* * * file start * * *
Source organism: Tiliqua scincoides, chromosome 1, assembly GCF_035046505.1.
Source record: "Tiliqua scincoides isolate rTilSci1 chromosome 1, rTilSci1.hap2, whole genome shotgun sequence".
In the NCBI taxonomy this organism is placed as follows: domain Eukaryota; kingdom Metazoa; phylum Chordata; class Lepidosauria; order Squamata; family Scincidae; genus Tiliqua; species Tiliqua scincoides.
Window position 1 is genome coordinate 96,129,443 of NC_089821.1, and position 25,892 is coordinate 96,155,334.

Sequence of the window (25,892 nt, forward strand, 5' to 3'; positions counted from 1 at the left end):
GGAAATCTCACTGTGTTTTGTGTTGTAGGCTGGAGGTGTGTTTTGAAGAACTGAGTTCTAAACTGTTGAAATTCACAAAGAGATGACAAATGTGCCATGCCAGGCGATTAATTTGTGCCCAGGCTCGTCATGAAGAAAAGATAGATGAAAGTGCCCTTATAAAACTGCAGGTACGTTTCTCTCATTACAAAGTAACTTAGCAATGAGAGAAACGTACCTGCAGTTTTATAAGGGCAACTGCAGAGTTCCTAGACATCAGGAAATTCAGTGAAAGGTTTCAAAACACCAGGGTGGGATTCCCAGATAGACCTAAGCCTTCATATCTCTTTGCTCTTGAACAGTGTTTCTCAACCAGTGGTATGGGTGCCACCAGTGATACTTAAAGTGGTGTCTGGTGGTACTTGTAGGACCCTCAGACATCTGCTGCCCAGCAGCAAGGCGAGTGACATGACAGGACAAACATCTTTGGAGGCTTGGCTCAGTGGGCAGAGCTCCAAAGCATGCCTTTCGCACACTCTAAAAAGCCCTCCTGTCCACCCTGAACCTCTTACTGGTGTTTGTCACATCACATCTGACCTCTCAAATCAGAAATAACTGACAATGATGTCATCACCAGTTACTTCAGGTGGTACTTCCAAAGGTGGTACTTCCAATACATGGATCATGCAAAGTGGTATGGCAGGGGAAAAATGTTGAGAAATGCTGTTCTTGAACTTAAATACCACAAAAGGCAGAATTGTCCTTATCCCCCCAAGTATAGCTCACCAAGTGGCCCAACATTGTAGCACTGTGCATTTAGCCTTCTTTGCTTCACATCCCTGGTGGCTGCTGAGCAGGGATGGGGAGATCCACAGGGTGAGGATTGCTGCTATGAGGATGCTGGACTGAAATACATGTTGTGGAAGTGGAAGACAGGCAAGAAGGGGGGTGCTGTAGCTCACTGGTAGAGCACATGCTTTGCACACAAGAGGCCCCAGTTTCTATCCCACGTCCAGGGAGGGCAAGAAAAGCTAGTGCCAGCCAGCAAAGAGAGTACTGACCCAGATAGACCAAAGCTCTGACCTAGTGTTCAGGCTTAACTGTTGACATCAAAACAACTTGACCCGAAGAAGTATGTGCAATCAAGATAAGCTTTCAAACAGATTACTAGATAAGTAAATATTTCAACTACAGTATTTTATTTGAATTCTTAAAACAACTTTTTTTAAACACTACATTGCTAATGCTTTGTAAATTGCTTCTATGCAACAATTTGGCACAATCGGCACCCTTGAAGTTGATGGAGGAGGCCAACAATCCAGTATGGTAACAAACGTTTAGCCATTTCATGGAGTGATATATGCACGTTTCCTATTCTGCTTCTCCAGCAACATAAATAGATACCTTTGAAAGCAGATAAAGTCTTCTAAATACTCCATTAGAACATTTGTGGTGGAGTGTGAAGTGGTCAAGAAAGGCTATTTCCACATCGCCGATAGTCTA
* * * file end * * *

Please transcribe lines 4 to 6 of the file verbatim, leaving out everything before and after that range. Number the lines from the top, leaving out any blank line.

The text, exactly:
Window position 1 is genome coordinate 96,129,443 of NC_089821.1, and position 25,892 is coordinate 96,155,334.

Sequence of the window (25,892 nt, forward strand, 5' to 3'; positions counted from 1 at the left end):
GGAAATCTCACTGTGTTTTGTGTTGTAGGCTGGAGGTGTGTTTTGAAGAACTGAGTTCTAAACTGTTGAAATTCACAAAGAGATGACAAATGTGCCATGCCAGGCGATTAATTTGTGCCCAGGCTCGTCATGAAGAAAAGATAGATGAAAGTGCCCTTATAAAACTGCAGGTACGTTTCTCTCATTACAAAGTAACTTAGCAATGAGAGAAACGTACCTGCAGTTTTATAAGGGCAACTGCAGAGTTCCTAGACATCAGGAAATTCAGTGAAAGGTTTCAAAACACCAGGGTGGGATTCCCAGATAGACCTAAGCCTTCATATCTCTTTGCTCTTGAACAGTGTTTCTCAACCAGTGGTATGGGTGCCACCAGTGATACTTAAAGTGGTGTCTGGTGGTACTTGTAGGACCCTCAGACATCTGCTGCCCAGCAGCAAGGCGAGTGACATGACAGGACAAACATCTTTGGAGGCTTGGCTCAGTGGGCAGAGCTCCAAAGCATGCCTTTCGCACACTCTAAAAAGCCCTCCTGTCCACCCTGAACCTCTTACTGGTGTTTGTCACATCACATCTGACCTCTCAAATCAGAAATAACTGACAATGATGTCATCACCAGTTACTTCAGGTGGTACTTCCAAAGGTGGTACTTCCAATACATGGATCATGCAAAGTGGTATGGCAGGGGAAAAATGTTGAGAAATGCTGTTCTTGAACTTAAATACCACAAAAGGCAGAATTGTCCTTATCCCCCCAAGTATAGCTCACCAAGTGGCCCAACATTGTAGCACTGTGCATTTAGCCTTCTTTGCTTCACATCCCTGGTGGCTGCTGAGCAGGGATGGGGAGATCCACAGGGTGAGGATTGCTGCTATGAGGATGCTGGACTGAAATACATGTTGTGGAAGTGGAAGACAGGCAAGAAGGGGGGTGCTGTAGCTCACTGGTAGAGCACATGCTTTGCACACAAGAGGCCCCAGTTTCTATCCCACGTCCAGGGAGGGCAAGAAAAGCTAGTGCCAGCCAGCAAAGAGAGTACTGACCCAGATAGACCAAAGCTCTGACCTAGTGTTCAGGCTTAACTGTTGACATCAAAACAACTTGACCCGAAGAAGTATGTGCAATCAAGATAAGCTTTCAAACAGATTACTAGATAAGTAAATATTTCAACTACAGTATTTTATTTGAATTCTTAAAACAACTTTTTTTAAACACTACATTGCTAATGCTTTGTAAATTGCTTCTATGCAACAATTTGGCACAATCGGCACCCTTGAAGTTGATGGAGGAGGCCAACAATCCAGTATGGTAACAAACGTTTAGCCATTTCATGGAGTGATATATGCACGTTTCCTATTCTGCTTCTCCAGCAACATAAATAGATACCTTTGAAAGCAGATAAAGTCTTCTAAATACTCCATTAGAACATTTGTGGTGGAGTGTGAAGTGGTCAAGAAAGGCTATTTCCACATCGCCGATAGTCTA